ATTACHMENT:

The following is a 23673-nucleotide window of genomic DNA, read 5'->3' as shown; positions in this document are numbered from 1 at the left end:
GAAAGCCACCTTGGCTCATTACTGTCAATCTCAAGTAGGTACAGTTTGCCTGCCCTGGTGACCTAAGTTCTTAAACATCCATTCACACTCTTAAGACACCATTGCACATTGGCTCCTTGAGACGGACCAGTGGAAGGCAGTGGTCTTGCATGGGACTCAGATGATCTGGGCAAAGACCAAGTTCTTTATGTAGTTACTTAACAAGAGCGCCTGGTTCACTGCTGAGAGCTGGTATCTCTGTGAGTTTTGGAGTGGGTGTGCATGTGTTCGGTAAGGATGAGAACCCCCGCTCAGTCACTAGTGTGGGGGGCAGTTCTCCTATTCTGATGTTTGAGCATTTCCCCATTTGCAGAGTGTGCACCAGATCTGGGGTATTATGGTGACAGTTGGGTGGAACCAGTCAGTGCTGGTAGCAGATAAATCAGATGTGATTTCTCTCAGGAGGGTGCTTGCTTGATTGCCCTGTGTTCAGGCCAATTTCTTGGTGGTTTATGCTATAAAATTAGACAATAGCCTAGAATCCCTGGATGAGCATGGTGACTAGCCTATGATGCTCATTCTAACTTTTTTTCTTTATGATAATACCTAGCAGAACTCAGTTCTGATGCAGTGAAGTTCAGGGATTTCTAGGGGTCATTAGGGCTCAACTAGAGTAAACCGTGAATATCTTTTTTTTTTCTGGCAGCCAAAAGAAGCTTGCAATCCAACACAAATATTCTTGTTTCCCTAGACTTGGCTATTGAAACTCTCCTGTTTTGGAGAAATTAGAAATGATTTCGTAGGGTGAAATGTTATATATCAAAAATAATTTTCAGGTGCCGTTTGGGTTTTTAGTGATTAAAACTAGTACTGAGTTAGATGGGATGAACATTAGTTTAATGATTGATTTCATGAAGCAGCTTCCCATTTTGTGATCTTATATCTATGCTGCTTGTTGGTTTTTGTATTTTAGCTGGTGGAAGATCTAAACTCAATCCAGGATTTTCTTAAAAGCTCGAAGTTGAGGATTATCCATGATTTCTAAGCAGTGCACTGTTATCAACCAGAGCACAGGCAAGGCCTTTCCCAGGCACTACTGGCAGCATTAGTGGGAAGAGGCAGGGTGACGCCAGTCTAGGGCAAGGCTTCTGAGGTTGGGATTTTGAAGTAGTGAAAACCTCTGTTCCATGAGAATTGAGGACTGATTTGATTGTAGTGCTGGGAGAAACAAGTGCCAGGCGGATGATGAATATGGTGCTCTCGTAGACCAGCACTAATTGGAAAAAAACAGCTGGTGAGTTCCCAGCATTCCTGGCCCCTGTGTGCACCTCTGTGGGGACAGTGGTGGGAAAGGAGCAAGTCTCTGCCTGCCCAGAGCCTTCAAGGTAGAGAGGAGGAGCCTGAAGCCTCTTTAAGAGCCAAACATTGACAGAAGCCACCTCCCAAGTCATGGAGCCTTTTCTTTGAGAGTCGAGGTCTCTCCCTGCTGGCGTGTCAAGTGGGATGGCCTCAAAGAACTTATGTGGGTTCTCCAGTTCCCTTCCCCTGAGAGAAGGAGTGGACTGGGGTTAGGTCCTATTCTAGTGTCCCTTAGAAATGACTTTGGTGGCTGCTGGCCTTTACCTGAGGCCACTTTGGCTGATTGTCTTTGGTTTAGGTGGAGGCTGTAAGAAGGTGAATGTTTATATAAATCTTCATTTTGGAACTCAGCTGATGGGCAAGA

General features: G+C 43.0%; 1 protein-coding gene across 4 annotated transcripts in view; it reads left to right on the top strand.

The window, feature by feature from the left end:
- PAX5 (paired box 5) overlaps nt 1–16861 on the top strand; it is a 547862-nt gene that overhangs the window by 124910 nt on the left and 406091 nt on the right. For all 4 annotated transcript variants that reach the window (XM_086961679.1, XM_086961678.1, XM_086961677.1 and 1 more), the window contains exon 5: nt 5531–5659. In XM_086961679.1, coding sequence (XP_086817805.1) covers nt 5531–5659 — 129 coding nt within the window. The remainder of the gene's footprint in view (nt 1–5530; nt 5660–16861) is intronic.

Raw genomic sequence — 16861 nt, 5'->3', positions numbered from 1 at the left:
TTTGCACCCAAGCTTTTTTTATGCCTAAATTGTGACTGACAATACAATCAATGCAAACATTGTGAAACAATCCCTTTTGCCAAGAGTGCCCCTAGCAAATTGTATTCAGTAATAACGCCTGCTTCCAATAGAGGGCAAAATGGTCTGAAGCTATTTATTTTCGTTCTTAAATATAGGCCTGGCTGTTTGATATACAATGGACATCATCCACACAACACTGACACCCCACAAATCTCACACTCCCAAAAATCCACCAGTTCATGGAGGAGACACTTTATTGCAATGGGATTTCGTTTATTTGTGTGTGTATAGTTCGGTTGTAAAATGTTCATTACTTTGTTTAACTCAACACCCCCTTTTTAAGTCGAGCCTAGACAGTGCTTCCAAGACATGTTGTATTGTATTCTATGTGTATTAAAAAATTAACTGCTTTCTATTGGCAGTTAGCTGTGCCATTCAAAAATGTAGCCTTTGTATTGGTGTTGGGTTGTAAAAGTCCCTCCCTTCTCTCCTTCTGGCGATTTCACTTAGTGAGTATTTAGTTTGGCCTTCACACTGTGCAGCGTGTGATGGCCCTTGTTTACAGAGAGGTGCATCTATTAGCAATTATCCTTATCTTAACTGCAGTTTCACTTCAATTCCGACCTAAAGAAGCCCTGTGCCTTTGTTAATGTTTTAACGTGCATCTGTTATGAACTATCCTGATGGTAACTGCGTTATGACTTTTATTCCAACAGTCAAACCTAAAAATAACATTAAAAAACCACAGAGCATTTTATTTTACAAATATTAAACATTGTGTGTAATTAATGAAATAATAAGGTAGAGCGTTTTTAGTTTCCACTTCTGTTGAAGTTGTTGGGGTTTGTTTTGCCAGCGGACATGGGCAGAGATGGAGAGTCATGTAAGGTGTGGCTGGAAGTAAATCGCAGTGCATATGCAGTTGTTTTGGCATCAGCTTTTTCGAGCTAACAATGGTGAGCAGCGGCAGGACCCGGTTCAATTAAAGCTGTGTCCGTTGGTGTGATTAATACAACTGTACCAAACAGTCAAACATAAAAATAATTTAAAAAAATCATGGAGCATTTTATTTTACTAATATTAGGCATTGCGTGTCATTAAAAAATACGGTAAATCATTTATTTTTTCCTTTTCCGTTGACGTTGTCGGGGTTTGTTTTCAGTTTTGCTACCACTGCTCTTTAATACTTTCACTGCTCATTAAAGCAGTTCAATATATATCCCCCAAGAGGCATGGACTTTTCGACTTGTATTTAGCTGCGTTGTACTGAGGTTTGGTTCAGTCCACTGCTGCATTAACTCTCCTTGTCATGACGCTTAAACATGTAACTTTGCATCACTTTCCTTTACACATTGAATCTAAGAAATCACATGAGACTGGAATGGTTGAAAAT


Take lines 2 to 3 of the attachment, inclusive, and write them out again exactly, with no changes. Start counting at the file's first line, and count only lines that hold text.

GAAAGCCACCTTGGCTCATTACTGTCAATCTCAAGTAGGTACAGTTTGCCTGCCCTGGTGACCTAAGTTCTTAAACATCCATTCACACTCTTAAGACACCATTGCACATTGGCTCCTTGAGACGGACCAGTGGAAGGCAGTGGTCTTGCATGGGACTCAGATGATCTGGGCAAAGACCAAGTTCTTTATGTAGTTACTTAACAAGAGCGCCTGGTTCACTGCTGAGAGCTGGTATCTCTGTGAGTTTTGGAGTGGGTGTGCATGTGTTCGGTAAGGATGAGAACCCCCGCTCAGTCACTAGTGTGGGGGGCAGTTCTCCTATTCTGATGTTTGAGCATTTCCCCATTTGCAGAGTGTGCACCAGATCTGGGGTATTATGGTGACAGTTGGGTGGAACCAGTCAGTGCTGGTAGCAGATAAATCAGATGTGATTTCTCTCAGGAGGGTGCTTGCTTGATTGCCCTGTGTTCAGGCCAATTTCTTGGTGGTTTATGCTATAAAATTAGACAATAGCCTAGAATCCCTGGATGAGCATGGTGACTAGCCTATGATGCTCATTCTAACTTTTTTTCTTTATGATAATACCTAGCAGAACTCAGTTCTGATGCAGTGAAGTTCAGGGATTTCTAGGGGTCATTAGGGCTCAACTAGAGTAAACCGTGAATATCTTTTTTTTTTCTGGCAGCCAAAAGAAGCTTGCAATCCAACACAAATATTCTTGTTTCCCTAGACTTGGCTATTGAAACTCTCCTGTTTTGGAGAAATTAGAAATGATTTCGTAGGGTGAAATGTTATATATCAAAAATAATTTTCAGGTGCCGTTTGGGTTTTTAGTGATTAAAACTAGTACTGAGTTAGATGGGATGAACATTAGTTTAATGATTGATTTCATGAAGCAGCTTCCCATTTTGTGATCTTATATCTATGCTGCTTGTTGGTTTTTGTATTTTAGCTGGTGGAAGATCTAAACTCAATCCAGGATTTTCTTAAAAGCTCGAAGTTGAGGATTATCCATGATTTCTAAGCAGTGCACTGTTATCAACCAGAGCACAGGCAAGGCCTTTCCCAGGCACTACTGGCAGCATTAGTGGGAAGAGGCAGGGTGACGCCAGTCTAGGGCAAGGCTTCTGAGGTTGGGATTTTGAAGTAGTGAAAACCTCTGTTCCATGAGAATTGAGGACTGATTTGATTGTAGTGCTGGGAGAAACAAGTGCCAGGCGGATGATGAATATGGTGCTCTCGTAGACCAGCACTAATTGGAAAAAAACAGCTGGTGAGTTCCCAGCATTCCTGGCCCCTGTGTGCACCTCTGTGGGGACAGTGGTGGGAAAGGAGCAAGTCTCTGCCTGCCCAGAGCCTTCAAGGTAGAGAGGAGGAGCCTGAAGCCTCTTTAAGAGCCAAACATTGACAGAAGCCACCTCCCAAGTCATGGAGCCTTTTCTTTGAGAGTCGAGGTCTCTCCCTGCTGGCGTGTCAAGTGGGATGGCCTCAAAGAACTTATGTGGGTTCTCCAGTTCCCTTCCCCTGAGAGAAGGAGTGGACTGGGGTTAGGTCCTATTCTAGTGTCCCTTAGAAATGACTTTGGTGGCTGCTGGCCTTTACCTGAGGCCACTTTGGCTGATTGTCTTTGGTTTAGGTGGAGGCTGTAAGAAGGTGAATGTTTATATAAATCTTCATTTTGGAACTCAGCTGATGGGCAAGA

General features: G+C 43.0%; 1 protein-coding gene across 4 annotated transcripts in view; it reads left to right on the top strand.